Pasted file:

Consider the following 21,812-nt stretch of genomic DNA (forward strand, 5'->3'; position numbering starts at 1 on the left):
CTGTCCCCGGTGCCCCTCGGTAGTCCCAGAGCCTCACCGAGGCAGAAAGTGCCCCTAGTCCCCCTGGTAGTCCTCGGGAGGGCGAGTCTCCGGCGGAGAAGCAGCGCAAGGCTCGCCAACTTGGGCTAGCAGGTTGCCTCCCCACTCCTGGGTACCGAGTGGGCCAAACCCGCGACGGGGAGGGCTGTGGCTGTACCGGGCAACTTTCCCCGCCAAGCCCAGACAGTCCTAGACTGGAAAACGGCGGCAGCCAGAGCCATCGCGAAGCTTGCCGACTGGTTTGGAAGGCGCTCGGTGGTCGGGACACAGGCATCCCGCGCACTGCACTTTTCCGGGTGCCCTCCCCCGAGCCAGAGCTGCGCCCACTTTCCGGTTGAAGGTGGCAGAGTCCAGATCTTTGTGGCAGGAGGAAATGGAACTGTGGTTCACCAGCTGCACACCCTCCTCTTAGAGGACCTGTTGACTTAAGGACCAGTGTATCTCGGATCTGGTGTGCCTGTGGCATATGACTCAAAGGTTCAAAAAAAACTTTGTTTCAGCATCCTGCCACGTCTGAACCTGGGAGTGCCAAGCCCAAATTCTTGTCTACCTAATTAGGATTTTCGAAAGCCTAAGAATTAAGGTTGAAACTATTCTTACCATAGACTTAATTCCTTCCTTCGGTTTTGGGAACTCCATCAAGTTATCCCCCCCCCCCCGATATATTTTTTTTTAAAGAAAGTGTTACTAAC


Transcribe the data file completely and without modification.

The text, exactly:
Consider the following 21,812-nt stretch of genomic DNA (forward strand, 5'->3'; position numbering starts at 1 on the left):
CTGTCCCCGGTGCCCCTCGGTAGTCCCAGAGCCTCACCGAGGCAGAAAGTGCCCCTAGTCCCCCTGGTAGTCCTCGGGAGGGCGAGTCTCCGGCGGAGAAGCAGCGCAAGGCTCGCCAACTTGGGCTAGCAGGTTGCCTCCCCACTCCTGGGTACCGAGTGGGCCAAACCCGCGACGGGGAGGGCTGTGGCTGTACCGGGCAACTTTCCCCGCCAAGCCCAGACAGTCCTAGACTGGAAAACGGCGGCAGCCAGAGCCATCGCGAAGCTTGCCGACTGGTTTGGAAGGCGCTCGGTGGTCGGGACACAGGCATCCCGCGCACTGCACTTTTCCGGGTGCCCTCCCCCGAGCCAGAGCTGCGCCCACTTTCCGGTTGAAGGTGGCAGAGTCCAGATCTTTGTGGCAGGAGGAAATGGAACTGTGGTTCACCAGCTGCACACCCTCCTCTTAGAGGACCTGTTGACTTAAGGACCAGTGTATCTCGGATCTGGTGTGCCTGTGGCATATGACTCAAAGGTTCAAAAAAAACTTTGTTTCAGCATCCTGCCACGTCTGAACCTGGGAGTGCCAAGCCCAAATTCTTGTCTACCTAATTAGGATTTTCGAAAGCCTAAGAATTAAGGTTGAAACTATTCTTACCATAGACTTAATTCCTTCCTTCGGTTTTGGGAACTCCATCAAGTTATCCCCCCCCCCCCGATATATTTTTTTTTAAAGAAAGTGTTACTAAC